1. Distribute the garments
2. Immediately instruct students to print first and last name on garment. I usually have them put it on the inside bottom seam on shirts or the bottom corner on aprons.
3. Give each student a piece of white butcher paper (or manila folder) that will fit inside the shirt or on back side or apron. This prevents the paint from bleeding through to the back side when painting. (Note: Our school had lots of book covers available since most teachers use class sets. The book covers worked great but you can use wax paper, poster board, etc.)
4. Demonstrate how to paper clip the garment and paper together to prevent the paper from sliding out when the garment is hung up at the end of the period to dry. Have students smooth the garment on a flat surface (table).
5. Looking at their plan sheet as a reference, students draw and label the phases of the moon with a black sharpie. Color in the non-reflected surfaces of the moon black. Students can use the fabric markers or colored sharpies* to color the stars, Earth, rocket, lettering, and sun.
6. Painting the phases –Give students a small plastic plate onto which a small amount of glow-in-the-dark fabric paint can be squeezed (no bigger than a dime). Use the glow-in-the dark paint to carefully paint the reflected surfaces of the moon phases. Paint two coats, allowing it to dry between coats. I find the small stiff-bristle brushes work best for painting the moon phases. A can of water at the table is for rinsing the brush. Paint that dries on the bristles will ruin the brushes so they cannot be reused. Have paper towels available at each table for drying brushes and water drips.
Note: My students sit at tables in groups of 4 so I have four plastic plates on the table. The same plate can be used throughout the day by different students without washing if students stick to the “No more than a dime size amount of paint at a time” rule. Overnight, the paint on the plates will dry and you can use the same ones the next day. Eventually, you may want to replace some of the plastic plates with fresh ones.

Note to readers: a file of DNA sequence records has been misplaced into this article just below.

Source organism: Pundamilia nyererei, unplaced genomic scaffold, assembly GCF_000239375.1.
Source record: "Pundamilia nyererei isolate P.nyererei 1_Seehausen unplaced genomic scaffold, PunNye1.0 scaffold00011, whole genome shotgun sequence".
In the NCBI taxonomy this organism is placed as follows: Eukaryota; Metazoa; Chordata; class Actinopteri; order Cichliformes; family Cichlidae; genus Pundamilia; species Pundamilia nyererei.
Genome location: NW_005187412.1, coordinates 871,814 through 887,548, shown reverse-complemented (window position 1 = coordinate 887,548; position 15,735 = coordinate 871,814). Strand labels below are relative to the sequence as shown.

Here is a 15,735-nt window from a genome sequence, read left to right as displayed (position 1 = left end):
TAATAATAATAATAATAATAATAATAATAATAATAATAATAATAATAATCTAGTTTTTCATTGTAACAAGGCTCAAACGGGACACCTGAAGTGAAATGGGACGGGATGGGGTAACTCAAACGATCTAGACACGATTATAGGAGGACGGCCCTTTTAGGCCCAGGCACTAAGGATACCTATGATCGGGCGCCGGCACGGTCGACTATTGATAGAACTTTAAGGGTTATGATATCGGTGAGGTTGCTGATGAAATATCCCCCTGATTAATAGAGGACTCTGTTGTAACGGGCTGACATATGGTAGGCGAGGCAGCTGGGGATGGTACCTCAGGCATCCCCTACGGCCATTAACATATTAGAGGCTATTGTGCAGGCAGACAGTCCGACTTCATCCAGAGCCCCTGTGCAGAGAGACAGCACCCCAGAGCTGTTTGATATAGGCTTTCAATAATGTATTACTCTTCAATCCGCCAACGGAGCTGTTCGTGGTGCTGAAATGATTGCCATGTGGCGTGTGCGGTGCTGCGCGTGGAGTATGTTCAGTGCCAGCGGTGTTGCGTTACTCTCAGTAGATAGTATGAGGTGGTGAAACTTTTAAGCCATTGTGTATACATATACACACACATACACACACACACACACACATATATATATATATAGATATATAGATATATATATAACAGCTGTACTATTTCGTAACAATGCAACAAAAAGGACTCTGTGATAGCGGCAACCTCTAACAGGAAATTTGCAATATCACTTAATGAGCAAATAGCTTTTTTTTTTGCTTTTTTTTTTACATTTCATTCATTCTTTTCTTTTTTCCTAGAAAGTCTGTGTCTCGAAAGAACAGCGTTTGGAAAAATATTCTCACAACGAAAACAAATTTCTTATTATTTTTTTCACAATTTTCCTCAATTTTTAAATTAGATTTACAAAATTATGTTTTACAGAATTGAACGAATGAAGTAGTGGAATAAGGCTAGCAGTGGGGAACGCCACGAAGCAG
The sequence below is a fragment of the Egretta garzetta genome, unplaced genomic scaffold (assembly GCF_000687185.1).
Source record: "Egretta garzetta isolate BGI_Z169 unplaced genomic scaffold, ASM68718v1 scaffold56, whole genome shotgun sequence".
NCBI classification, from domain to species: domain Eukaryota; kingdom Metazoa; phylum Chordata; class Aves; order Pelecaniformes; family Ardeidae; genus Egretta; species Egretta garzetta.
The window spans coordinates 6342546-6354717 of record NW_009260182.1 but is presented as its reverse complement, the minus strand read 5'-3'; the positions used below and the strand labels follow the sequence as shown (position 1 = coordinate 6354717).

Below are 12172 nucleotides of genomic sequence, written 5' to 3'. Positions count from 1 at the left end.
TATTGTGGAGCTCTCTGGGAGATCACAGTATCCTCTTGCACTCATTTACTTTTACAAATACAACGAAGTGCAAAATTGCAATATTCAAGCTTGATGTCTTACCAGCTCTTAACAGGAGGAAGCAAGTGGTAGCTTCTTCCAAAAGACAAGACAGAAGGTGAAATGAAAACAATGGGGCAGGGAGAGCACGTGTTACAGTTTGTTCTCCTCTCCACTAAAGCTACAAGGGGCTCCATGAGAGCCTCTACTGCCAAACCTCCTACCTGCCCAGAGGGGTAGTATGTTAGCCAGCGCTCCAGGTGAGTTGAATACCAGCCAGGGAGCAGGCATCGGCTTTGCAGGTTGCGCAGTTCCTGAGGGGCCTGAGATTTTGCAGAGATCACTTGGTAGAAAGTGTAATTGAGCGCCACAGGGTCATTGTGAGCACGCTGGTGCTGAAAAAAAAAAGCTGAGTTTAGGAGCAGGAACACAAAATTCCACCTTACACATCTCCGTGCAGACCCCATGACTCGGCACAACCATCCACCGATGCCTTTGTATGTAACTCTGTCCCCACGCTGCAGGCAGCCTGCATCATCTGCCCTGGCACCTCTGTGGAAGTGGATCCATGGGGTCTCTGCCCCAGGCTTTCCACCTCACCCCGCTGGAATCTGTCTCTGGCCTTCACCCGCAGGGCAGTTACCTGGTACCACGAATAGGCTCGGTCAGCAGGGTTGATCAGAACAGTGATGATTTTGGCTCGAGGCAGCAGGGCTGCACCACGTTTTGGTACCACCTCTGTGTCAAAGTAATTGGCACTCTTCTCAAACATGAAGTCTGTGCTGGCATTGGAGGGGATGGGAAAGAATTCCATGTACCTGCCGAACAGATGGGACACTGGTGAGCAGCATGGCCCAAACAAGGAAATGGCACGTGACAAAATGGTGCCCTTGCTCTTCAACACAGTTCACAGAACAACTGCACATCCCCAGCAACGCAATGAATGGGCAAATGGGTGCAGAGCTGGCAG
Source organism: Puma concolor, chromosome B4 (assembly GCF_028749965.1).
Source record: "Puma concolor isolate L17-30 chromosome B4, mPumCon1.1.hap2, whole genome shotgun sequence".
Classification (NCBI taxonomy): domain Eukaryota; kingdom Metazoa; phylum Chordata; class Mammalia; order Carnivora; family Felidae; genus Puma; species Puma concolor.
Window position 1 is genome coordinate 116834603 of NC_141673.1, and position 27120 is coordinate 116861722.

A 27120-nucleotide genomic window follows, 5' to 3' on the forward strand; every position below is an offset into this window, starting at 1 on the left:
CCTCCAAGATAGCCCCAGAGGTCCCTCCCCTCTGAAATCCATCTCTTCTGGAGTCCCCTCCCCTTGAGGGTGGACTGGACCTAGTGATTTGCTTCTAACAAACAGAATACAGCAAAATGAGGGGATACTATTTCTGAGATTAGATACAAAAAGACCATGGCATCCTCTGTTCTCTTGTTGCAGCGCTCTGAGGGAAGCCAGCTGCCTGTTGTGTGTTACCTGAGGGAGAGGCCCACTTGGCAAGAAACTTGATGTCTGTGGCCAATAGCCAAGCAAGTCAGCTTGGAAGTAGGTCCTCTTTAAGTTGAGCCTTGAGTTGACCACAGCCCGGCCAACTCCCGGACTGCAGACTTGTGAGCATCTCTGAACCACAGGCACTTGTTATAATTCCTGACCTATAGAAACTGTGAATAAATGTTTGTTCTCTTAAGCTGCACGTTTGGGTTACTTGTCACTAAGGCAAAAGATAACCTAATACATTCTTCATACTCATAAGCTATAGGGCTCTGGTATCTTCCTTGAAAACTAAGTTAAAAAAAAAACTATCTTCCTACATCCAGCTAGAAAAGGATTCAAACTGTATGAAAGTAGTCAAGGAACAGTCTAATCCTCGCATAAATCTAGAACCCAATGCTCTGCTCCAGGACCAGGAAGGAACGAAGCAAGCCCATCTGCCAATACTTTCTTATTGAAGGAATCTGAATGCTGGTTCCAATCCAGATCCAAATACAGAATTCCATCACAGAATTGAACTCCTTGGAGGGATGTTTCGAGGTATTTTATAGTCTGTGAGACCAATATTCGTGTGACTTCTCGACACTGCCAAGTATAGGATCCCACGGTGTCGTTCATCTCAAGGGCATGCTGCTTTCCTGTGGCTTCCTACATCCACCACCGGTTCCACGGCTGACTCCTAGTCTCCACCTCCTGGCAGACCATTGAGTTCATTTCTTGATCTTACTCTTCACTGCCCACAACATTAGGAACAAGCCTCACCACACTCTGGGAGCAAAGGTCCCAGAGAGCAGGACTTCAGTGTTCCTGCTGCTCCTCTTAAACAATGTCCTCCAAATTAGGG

7. About 8-10 minutes before the class end, tell students to get to a stopping point and pass out hangars and hang the shirts to dry.
8. Rinse paintbrushes and add fresh water to the cans to prepare for the next class. If there is not another class, rinse paint brushes thoroughly and lay flat to dry.
Optional: have students print moon quotes, jokes, or “fun facts” on the back side of their shirts using permanent markers. Examples: Aiming for the moon and missing it is better than aiming for the ditch and hitting it!
Care and Cleaning
When “painting” with sharpies on cotton blend T-shirts, allow the ink in the sharpie to thoroughly dry. A minimum of 48 hours drying time is recommended. To set the ink, and prevent it from bleeding, place a clean white cloth over the entire design and iron over the cloth on the highest setting the fabric can handle. Be sure to iron the entire design.
When you do need to wash your wearable project, wash separately in cold water on a delicate cycle. Use only a small amount of detergent, or no detergent, if possible. Dry immediately.
**Some people recommend 1/2 cup salt in washer with cold water, no detergent. Wash item. Then dry in dryer. (I am going to give this “salt wash” a try on the next wearable and I’ll let you know how it works.)
Lunar Cycle Project Organization
Give the students a plan sheet that has a line drawing of the Lunar Cycle design. Discuss the Earth, Moon, and Sun and its location relative to each other.
On the plan sheet, have students draw and label the phases of the moon as it revolves around the Earth in a counter-clockwise direction.
Students should neatly color the sheet as they envision their painted shirt, apron, or lab coat. I always make extra copies of the plan sheet available so students can try various color combinations until they are happy with the plan. Collect and check the plan sheet for any errors they may have made.
Working on the garment
Depending on the length of your class periods, I generally allow two 45 minute classes to draw, label, and paint the project. The plan sheet they created should be at their table for a reference. I assess their project, checking for completeness and proper drawing and labeling of the phases. I write the grade on the plan sheet which I collect for recording purposes
Supplies: (based on class of 24):
> 12 fine and/or extra fine black sharpie markers for drawing and labeling moon phases,
> Fabric markers or permanent sharpie markers* in assorted colors
> Tulip glow fabric paint for the observable surfaces of the moon (Comes in natural, green, orange, and yellow glow)
> small bristle paintbrushes,
> 12 small cans for rinsing brushes (I use an empty vegetable can and only fill 1/3 with water),
> 24 pieces of butcher paper or wax paper,
> 24 small plastic plates or pieces of aluminum foil,
> 48 jumbo paper clips,
> 24 hangars,
> paper towels or cloth rags for drying brushes
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